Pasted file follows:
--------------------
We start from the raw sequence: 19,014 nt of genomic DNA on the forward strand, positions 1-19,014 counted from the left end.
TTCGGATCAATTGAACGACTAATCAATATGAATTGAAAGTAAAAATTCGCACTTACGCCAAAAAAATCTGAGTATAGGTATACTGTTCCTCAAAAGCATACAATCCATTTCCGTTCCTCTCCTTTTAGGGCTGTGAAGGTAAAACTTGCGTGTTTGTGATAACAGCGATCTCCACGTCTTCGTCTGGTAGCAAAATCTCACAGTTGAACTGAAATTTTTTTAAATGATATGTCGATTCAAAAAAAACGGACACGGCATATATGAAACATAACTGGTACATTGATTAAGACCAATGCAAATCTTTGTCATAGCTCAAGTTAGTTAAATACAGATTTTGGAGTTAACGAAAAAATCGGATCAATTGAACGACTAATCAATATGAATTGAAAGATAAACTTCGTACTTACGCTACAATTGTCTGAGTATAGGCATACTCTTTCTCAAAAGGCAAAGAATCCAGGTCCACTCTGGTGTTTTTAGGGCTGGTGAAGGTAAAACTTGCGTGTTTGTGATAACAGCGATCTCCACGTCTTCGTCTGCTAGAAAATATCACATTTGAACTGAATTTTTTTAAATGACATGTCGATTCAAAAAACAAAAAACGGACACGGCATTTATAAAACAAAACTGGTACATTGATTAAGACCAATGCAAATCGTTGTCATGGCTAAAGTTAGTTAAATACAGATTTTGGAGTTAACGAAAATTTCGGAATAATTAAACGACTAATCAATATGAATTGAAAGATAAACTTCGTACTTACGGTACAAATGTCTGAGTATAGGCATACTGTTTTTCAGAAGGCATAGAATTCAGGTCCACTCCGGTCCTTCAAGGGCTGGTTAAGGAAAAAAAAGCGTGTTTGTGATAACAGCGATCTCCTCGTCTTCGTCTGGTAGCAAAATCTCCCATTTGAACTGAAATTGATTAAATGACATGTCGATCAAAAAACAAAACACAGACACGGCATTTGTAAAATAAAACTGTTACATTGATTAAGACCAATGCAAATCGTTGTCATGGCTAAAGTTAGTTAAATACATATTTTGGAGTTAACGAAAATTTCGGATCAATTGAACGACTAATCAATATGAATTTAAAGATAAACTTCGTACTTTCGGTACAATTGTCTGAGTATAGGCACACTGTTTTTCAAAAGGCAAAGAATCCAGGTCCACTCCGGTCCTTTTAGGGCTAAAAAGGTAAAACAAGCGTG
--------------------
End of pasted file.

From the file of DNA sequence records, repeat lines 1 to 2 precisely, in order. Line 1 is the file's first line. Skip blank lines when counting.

We start from the raw sequence: 19,014 nt of genomic DNA on the forward strand, positions 1-19,014 counted from the left end.
TTCGGATCAATTGAACGACTAATCAATATGAATTGAAAGTAAAAATTCGCACTTACGCCAAAAAAATCTGAGTATAGGTATACTGTTCCTCAAAAGCATACAATCCATTTCCGTTCCTCTCCTTTTAGGGCTGTGAAGGTAAAACTTGCGTGTTTGTGATAACAGCGATCTCCACGTCTTCGTCTGGTAGCAAAATCTCACAGTTGAACTGAAATTTTTTTAAATGATATGTCGATTCAAAAAAAACGGACACGGCATATATGAAACATAACTGGTACATTGATTAAGACCAATGCAAATCTTTGTCATAGCTCAAGTTAGTTAAATACAGATTTTGGAGTTAACGAAAAAATCGGATCAATTGAACGACTAATCAATATGAATTGAAAGATAAACTTCGTACTTACGCTACAATTGTCTGAGTATAGGCATACTCTTTCTCAAAAGGCAAAGAATCCAGGTCCACTCTGGTGTTTTTAGGGCTGGTGAAGGTAAAACTTGCGTGTTTGTGATAACAGCGATCTCCACGTCTTCGTCTGCTAGAAAATATCACATTTGAACTGAATTTTTTTAAATGACATGTCGATTCAAAAAACAAAAAACGGACACGGCATTTATAAAACAAAACTGGTACATTGATTAAGACCAATGCAAATCGTTGTCATGGCTAAAGTTAGTTAAATACAGATTTTGGAGTTAACGAAAATTTCGGAATAATTAAACGACTAATCAATATGAATTGAAAGATAAACTTCGTACTTACGGTACAAATGTCTGAGTATAGGCATACTGTTTTTCAGAAGGCATAGAATTCAGGTCCACTCCGGTCCTTCAAGGGCTGGTTAAGGAAAAAAAAGCGTGTTTGTGATAACAGCGATCTCCTCGTCTTCGTCTGGTAGCAAAATCTCCCATTTGAACTGAAATTGATTAAATGACATGTCGATCAAAAAACAAAACACAGACACGGCATTTGTAAAATAAAACTGTTACATTGATTAAGACCAATGCAAATCGTTGTCATGGCTAAAGTTAGTTAAATACATATTTTGGAGTTAACGAAAATTTCGGATCAATTGAACGACTAATCAATATGAATTTAAAGATAAACTTCGTACTTTCGGTACAATTGTCTGAGTATAGGCACACTGTTTTTCAAAAGGCAAAGAATCCAGGTCCACTCCGGTCCTTTTAGGGCTAAAAAGGTAAAACAAGCGTG